EVERY Filipino writer must first examine the challenges they face in their mission to become social agents before transcending their experiences to fine writing.

This was the message of National Artist for Literature Bienvenido Lumbera during this year’s Philippine PEN (Poets, Playwrights, Essayists, Novelists) congress with the theme “The Writer as Public Intellectual” last Dec. 6 and 7 at the Cultural Center of the Philippines.

On the panel about the “Writer and National Discourse,” UST alumnus Arnold Azurin said that the national discourse of Filipino writers we have today is a mirage of nation builders.

“The national discourse that we have is invented and remains as a mere fantasy,” Azurin said.

He also blamed the Filipino writers who opt to write in English for the poverty of our national discourse. However, he said that writing in Tagalog does not at all guarantee a writer in writing for the national discourse.

“Just because people write in Tagalog, [it] does not mean that they are writing in pambansang panitikan. One must be able to interweave the chosen medium of language with the other regional dialects of the Philippines,” Azurin said.

Peace in Mindanao

Meanwhile, former Senator Aquilino “Nene” Pimentel, Jr. presented his paper during the panel “The Quest for Peace in Mindanao.”

In his presentation entitled “Framework Plan for Peace,” Pimentel said that war and peace in Mindanao is not a problem of Mindanao alone, but all of the people in the country.

Since Marcos’ reign in 1972, hundreds and thousands of innocent children, women, elderlies, and even foreigners had been mercilessly killed, and the number of internal displacement in the Philippines rose to almost 930, 000 in an attempt to escape the risk of living in Mindanao.

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For decades, the difference in religion and custom spurred never-ending conflicts between the Philippine government and the Moro National Liberation Front (MNLF) and Moro Islamic Liberation Front. Since then, five presidents had been elected, but the unending feud between Christians and Muslims in Mindanao still remains.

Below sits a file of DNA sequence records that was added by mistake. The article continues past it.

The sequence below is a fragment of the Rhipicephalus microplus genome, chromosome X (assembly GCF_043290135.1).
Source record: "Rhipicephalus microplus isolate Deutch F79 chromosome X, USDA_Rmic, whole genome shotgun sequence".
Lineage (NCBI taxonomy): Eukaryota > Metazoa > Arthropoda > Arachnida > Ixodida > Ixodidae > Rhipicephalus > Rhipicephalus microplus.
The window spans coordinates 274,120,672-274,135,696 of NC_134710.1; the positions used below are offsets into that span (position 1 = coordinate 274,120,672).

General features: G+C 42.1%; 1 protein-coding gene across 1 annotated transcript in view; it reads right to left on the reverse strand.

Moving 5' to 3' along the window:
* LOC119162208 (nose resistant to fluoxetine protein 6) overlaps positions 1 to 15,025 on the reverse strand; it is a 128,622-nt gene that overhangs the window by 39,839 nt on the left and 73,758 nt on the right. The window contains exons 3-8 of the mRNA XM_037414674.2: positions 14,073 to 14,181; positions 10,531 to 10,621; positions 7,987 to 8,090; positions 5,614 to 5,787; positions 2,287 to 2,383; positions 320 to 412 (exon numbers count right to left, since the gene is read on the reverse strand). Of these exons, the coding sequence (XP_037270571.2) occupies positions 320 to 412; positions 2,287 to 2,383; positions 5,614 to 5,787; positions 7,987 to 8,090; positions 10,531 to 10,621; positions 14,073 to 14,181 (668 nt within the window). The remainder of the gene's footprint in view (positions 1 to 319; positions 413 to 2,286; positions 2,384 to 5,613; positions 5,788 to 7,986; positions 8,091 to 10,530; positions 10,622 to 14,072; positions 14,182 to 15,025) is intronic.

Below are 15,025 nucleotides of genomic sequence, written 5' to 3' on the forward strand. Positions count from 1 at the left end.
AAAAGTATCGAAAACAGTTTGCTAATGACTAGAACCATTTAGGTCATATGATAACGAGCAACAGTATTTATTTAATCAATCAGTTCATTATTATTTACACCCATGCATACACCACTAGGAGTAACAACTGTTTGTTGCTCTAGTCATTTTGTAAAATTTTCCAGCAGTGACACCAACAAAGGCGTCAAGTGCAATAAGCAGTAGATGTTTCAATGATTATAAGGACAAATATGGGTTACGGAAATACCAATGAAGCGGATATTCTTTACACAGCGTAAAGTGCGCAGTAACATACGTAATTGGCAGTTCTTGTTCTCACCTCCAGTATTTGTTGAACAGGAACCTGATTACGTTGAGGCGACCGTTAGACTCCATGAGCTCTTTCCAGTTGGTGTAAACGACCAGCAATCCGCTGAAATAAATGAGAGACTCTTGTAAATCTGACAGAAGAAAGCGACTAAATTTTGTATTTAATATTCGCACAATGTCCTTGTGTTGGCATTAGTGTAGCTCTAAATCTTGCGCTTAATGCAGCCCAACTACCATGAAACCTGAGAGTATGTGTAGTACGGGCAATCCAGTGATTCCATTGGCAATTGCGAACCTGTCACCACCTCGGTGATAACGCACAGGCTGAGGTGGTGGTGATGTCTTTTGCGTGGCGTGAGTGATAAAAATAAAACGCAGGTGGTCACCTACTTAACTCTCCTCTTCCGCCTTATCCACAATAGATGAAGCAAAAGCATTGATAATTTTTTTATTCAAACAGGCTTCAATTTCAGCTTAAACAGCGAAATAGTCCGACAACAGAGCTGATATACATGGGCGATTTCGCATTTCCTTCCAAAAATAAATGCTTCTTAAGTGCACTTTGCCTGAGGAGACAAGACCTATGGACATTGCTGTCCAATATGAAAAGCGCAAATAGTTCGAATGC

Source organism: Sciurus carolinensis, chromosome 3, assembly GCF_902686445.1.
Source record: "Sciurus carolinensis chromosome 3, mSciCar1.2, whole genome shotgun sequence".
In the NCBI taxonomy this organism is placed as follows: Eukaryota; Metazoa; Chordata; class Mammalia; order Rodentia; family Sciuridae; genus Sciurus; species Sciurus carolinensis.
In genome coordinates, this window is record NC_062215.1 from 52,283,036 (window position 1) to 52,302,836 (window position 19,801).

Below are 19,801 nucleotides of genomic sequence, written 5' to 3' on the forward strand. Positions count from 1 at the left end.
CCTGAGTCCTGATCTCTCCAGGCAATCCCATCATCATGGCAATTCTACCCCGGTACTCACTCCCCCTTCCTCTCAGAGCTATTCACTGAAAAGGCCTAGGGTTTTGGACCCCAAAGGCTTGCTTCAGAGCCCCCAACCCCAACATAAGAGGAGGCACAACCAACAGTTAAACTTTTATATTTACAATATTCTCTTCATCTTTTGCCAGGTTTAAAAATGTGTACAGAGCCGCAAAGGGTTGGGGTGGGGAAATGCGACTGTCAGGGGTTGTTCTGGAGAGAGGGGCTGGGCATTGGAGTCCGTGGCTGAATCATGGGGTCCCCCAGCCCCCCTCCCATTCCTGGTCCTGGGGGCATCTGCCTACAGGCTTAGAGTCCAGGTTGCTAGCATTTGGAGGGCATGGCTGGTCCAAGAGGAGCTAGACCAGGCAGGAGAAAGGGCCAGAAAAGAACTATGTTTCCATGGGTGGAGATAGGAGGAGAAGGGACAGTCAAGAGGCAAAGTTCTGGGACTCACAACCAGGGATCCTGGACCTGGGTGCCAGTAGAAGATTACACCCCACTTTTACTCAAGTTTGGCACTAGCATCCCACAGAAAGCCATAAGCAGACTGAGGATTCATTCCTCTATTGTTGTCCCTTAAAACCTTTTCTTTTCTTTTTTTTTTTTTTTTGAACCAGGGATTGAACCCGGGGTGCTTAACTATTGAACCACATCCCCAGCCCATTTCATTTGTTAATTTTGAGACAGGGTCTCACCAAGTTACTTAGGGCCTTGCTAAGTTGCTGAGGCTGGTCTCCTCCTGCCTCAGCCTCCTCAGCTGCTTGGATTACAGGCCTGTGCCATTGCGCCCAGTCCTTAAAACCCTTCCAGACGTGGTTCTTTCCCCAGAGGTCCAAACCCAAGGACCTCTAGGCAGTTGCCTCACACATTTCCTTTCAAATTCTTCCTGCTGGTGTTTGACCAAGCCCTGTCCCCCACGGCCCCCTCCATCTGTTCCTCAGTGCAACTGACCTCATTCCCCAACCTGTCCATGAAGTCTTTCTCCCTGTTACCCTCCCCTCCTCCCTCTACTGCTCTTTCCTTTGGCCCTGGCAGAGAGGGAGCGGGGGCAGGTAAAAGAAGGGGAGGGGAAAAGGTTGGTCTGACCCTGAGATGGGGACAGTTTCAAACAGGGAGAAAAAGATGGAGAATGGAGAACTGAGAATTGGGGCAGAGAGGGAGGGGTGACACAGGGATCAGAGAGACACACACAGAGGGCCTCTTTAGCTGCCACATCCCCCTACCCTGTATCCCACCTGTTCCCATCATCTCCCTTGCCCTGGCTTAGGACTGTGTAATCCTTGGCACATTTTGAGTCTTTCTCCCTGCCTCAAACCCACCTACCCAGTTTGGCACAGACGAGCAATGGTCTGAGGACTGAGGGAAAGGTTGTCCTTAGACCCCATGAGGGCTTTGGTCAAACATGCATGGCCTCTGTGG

Speaking as a novelist, three-time Don Carlos Palanca Memorial Awards for Literature Awardee Antonio Enriquez refused to believe in the capacity of peace talks to mend and bridge gaps between Catholicism and Islam.

“I don’t believe in peace talks. We have been doing just that since the very beginning and look at what it has brought, nothing,” Enriquez said.

Pimentel said that the renewed attempts of Aquino’s current administration for a concrete plan for peace talks in Mindanao are seen positively. But he believes that gaps between the government and the MNLF still need some “fleshing out.”

“Kahit anong mangyari, kahit magkagulo, ‘wag na ‘wag niyong buburahin ang aming kultura,” Pimentel quoted Nur Misuari, a former leader of the MNLF.

Meanwhile, playwright Malou Jacob said that the sad reality about the rift with Filipino Muslims continuously aggravate because of how Christians perceive Muslims.

“Oftentimes, we treat them (Moro people) not as equal, but as subordinates. We should learn to treat the Moro people with dignity,” Jacob said.

Jacob also added that it is the notion of Christians as a superior class of people that create fear among marginalized Muslims, and thus, hinders them to mingle with Christians.

“They actually want to be reunited with us, but the problem is, we treat them as second-class citizens,” Jacob said.

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National Artist for Literature and The Varsitarian alumnus, F. Sionil Jose, moreover, said we should start referring to Filipino Muslims as “Moros” to avoid confusion and verbal offense caused by ignorance.

He also added that if we will only give them a chance to let themselves be known, we would be amazed by the similarities that bind our intermingling cultures.

“We have more things in common than things that separate us,” Jose said.

Aside from the convention of Filipino writers, the Philippine PEN congress was also an avenue for the members of the PEN board to discuss and renew their stands about the controversial national issues that captivate a Filipino’s sense of nationalism.

Few of the issues that the Philippine PEN highly upholds are the support given to imprisoned Filipino writers since the Marcos regime and the condemning of the 2009 Maguindanao Massacre. J.C.R. Obice

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